And now for something completely different.

And now for something completely different….

A reflection on the High Holidays and a new RH 2nd night Mindfulness Service.

The High Holidays. The pinnacle of our yearly davening experience. It is the moment when thousands of us gather to offer our prayers to God with a communal magnitude that only happens 2 or 3 days each year.

It’s a tremendously powerful experience filled with memory, longing, fragility and loss.

On Rosh HaShanah and Yom Kippur we are to remember all that has transpired in our year while hoping that God remembers us for another year of life ( Zochreinu L’Hayyim).


We experience so much in a year, and the Yamim Noraim- the days of awe- are the only time our liturgy overtly asks us to remember and to learn from the totality of this year.

Yes, the liturgy instructs us to do tshuvah for our sins, but the holidays are more than just a plea for clemency, they are an accounting- a Heshbon Nefesh- to see how our souls are faring.

And we come before God broken, knowing that we have failed and cannot even approach the perfection of the divine.  This is reflected in the liturgy as well. ( Ki Hineh KaChomer)

But it’s also in the the fragility of our bodies, our minds and the losses we endure. We are human and we must continually strive to be holy and pursue God’s likeness.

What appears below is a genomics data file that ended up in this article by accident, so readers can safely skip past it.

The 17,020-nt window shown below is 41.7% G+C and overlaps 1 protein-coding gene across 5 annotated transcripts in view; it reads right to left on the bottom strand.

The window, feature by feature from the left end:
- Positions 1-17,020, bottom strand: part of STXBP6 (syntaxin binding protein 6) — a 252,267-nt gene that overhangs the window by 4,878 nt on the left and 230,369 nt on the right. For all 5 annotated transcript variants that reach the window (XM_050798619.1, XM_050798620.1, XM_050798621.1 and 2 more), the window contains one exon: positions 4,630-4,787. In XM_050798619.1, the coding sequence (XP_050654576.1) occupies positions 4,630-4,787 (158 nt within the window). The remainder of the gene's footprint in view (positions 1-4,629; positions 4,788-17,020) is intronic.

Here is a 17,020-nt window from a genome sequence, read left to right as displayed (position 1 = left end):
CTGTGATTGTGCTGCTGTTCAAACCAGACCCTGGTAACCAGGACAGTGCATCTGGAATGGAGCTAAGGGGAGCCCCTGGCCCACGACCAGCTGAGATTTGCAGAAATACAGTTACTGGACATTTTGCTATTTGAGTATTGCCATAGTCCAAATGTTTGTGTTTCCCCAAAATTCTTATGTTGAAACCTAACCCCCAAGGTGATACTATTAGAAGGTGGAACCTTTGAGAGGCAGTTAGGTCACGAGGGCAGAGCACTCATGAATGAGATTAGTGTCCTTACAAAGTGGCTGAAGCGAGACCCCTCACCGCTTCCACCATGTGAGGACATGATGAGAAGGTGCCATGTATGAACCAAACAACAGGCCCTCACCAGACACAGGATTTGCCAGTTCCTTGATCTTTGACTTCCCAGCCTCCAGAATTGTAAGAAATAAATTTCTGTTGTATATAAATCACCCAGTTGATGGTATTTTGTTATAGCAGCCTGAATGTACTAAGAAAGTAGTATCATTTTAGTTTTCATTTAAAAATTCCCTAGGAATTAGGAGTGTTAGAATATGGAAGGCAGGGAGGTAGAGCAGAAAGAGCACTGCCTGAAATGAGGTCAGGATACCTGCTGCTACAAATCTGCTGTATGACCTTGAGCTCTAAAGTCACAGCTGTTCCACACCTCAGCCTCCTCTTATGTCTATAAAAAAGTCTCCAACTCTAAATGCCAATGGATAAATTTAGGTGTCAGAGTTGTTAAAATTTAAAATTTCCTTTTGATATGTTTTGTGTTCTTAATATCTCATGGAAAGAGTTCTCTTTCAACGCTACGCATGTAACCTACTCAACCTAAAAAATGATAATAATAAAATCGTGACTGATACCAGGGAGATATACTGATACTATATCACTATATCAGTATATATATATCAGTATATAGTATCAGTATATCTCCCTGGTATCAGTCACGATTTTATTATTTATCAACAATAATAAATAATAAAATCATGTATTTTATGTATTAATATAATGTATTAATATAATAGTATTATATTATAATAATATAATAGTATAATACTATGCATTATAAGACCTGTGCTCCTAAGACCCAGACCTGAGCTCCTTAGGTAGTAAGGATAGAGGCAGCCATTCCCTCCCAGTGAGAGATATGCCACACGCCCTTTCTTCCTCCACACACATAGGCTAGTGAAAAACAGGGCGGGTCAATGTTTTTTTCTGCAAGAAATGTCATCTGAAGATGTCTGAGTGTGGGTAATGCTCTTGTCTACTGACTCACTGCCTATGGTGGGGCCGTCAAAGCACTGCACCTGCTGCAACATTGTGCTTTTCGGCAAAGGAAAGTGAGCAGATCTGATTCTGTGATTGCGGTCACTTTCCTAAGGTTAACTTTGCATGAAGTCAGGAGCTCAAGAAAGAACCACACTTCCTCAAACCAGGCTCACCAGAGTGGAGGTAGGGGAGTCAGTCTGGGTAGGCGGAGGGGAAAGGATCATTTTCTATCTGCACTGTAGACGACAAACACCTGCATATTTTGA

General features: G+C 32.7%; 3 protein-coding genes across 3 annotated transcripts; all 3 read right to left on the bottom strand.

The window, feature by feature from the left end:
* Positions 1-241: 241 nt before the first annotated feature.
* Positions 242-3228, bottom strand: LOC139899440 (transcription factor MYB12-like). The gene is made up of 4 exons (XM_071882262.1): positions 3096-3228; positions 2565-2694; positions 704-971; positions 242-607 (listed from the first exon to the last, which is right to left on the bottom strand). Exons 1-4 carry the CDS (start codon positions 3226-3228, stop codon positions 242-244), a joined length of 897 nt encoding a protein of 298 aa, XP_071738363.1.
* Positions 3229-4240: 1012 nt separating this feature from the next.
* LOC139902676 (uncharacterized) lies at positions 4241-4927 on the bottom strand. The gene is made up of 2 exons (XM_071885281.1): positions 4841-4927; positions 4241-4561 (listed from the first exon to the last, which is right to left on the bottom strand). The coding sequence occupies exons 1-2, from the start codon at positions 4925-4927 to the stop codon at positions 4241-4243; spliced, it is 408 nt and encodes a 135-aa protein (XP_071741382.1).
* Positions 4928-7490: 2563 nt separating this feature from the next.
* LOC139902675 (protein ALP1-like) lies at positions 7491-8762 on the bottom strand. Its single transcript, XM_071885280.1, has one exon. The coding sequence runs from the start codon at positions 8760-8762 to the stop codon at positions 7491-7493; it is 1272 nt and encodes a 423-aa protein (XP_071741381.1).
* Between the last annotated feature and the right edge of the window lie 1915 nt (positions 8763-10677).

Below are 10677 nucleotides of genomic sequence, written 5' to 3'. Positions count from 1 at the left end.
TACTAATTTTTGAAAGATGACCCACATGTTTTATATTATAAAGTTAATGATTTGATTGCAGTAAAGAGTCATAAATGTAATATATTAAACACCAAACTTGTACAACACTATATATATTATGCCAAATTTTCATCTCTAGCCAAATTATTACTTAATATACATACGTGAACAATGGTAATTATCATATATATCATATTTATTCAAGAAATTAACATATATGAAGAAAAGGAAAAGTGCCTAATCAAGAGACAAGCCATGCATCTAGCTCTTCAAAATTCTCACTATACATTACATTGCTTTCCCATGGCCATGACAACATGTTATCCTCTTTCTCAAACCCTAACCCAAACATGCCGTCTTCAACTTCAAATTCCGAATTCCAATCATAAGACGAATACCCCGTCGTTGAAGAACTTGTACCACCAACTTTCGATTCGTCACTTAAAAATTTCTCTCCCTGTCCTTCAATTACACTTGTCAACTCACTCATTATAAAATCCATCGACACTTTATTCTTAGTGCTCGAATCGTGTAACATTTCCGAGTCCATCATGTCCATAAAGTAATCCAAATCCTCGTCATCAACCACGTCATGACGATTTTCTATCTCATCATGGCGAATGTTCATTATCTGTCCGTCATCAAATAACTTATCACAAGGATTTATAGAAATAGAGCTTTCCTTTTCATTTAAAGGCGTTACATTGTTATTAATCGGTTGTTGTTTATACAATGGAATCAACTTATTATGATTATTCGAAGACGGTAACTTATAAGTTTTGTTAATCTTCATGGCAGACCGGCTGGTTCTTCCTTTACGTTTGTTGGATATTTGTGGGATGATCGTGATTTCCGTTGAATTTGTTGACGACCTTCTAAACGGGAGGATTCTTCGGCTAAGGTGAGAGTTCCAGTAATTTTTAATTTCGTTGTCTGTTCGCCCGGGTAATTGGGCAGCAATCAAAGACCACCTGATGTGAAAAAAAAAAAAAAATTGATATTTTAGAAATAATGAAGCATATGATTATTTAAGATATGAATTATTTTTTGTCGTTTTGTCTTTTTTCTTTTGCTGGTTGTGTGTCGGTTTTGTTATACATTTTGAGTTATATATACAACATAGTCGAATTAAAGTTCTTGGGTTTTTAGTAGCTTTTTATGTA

These struggles are all contained within the enormity of our HH experience. Between the meals, the family, the kids and the long hours of davening, when do we have time to reflect on the sacred nature of the Days themselves?

I offer you the opportunity to join me this year on the 2nd evening of RH to do just that. For an hour, we will put away all that clutters our lives and spend time reflecting on the year, ourselves and finding a way to seek renewal during these days of awe.

They should indeed be that; days when we can look at ourselves, at the heavens and be in awe of it all, experiencing every emotion we are blessed to call human and knowing that in these days we have uplifted ourselves.

Shabbat Shalom

Hazzan Fradkin 

 

Posted by Hazzan Asa Fradkin

Hazzan Asa Fradkin is the hazzan at Congregation Beth El in Bethesda, MD. He is a native of Baltimore.

2 comments

Marilda Averbug

What a lovely idea! I hope it will be repeated as this year I will be spending RH in my native Rio de Janeiro but will be back for Iom Kipur.

L’Shannah Tovah to all!

A very thoughtful reflection by Asa, but existentially for me, way beyond my reach, temporally and emotionally.

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